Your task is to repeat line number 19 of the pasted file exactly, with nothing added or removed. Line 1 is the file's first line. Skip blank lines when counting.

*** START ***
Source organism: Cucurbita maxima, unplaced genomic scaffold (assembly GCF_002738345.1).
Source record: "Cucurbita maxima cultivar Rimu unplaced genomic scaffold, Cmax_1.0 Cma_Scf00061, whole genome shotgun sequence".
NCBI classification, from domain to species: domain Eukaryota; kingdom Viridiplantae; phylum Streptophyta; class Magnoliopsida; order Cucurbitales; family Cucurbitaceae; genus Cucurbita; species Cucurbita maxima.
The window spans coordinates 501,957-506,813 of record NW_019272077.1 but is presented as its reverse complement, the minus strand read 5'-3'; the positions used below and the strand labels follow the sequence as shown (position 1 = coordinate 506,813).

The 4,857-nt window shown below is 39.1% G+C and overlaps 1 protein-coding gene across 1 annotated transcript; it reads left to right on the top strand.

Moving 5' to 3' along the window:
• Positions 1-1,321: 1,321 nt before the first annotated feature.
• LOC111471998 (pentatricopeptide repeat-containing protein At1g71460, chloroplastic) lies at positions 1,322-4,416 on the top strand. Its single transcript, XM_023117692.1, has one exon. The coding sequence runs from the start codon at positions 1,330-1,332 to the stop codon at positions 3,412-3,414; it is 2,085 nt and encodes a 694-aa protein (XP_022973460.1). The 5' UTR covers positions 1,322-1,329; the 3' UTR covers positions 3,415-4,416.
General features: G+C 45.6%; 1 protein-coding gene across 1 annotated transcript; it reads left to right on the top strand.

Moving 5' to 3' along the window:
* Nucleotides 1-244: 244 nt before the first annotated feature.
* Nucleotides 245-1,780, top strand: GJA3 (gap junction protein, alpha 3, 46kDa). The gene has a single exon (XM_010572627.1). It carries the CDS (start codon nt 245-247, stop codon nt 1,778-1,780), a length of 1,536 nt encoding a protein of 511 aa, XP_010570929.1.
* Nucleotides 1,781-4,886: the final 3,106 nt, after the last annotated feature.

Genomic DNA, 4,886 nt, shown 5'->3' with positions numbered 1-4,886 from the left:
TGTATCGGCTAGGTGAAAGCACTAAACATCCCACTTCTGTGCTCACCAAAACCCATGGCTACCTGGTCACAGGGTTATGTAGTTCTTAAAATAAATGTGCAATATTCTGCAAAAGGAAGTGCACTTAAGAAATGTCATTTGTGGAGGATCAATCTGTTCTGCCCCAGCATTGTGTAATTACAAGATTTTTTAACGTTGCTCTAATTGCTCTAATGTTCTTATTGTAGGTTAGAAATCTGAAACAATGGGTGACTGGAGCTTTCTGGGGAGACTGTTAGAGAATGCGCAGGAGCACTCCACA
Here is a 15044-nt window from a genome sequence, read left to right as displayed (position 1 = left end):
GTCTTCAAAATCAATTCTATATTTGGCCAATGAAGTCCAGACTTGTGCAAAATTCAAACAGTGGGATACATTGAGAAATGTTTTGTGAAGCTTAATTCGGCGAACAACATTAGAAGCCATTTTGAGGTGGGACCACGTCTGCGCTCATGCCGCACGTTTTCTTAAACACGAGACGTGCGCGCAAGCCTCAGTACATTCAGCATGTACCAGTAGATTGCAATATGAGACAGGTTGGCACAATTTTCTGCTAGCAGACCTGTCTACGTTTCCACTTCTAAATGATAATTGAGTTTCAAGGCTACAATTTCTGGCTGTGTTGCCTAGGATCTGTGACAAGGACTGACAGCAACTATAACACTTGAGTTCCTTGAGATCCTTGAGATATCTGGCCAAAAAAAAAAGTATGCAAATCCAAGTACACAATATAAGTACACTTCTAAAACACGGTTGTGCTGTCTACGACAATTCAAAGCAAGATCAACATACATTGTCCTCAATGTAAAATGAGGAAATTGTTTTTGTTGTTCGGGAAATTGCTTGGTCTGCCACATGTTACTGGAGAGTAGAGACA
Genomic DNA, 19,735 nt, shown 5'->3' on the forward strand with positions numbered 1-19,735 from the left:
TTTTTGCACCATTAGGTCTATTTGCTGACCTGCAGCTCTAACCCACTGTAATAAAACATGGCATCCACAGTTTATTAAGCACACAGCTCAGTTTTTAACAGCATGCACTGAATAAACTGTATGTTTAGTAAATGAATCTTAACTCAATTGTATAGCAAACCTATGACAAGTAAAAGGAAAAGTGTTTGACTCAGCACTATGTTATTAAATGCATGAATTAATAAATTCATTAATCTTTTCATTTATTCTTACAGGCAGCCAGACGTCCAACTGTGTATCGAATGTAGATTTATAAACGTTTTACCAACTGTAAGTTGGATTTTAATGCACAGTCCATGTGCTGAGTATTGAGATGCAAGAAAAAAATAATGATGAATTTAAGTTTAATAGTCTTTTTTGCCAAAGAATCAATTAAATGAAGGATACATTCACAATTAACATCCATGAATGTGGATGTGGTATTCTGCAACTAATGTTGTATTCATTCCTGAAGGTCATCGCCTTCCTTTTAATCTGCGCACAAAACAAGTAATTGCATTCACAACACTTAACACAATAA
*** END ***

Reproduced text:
TTTTTGCACCATTAGGTCTATTTGCTGACCTGCAGCTCTAACCCACTGTAATAAAACATGGCATCCACAGTTTATTAAGCACACAGCTCAGTTTTTAACAGCATGCACTGAATAAACTGTATGTTTAGTAAATGAATCTTAACTCAATTGTATAGCAAACCTATGACAAGTAAAAGGAAAAGTGTTTGACTCAGCACTATGTTATTAAATGCATGAATTAATAAATTCATTAATCTTTTCATTTATTCTTACAGGCAGCCAGACGTCCAACTGTGTATCGAATGTAGATTTATAAACGTTTTACCAACTGTAAGTTGGATTTTAATGCACAGTCCATGTGCTGAGTATTGAGATGCAAGAAAAAAATAATGATGAATTTAAGTTTAATAGTCTTTTTTGCCAAAGAATCAATTAAATGAAGGATACATTCACAATTAACATCCATGAATGTGGATGTGGTATTCTGCAACTAATGTTGTATTCATTCCTGAAGGTCATCGCCTTCCTTTTAATCTGCGCACAAAACAAGTAATTGCATTCACAACACTTAACACAATAA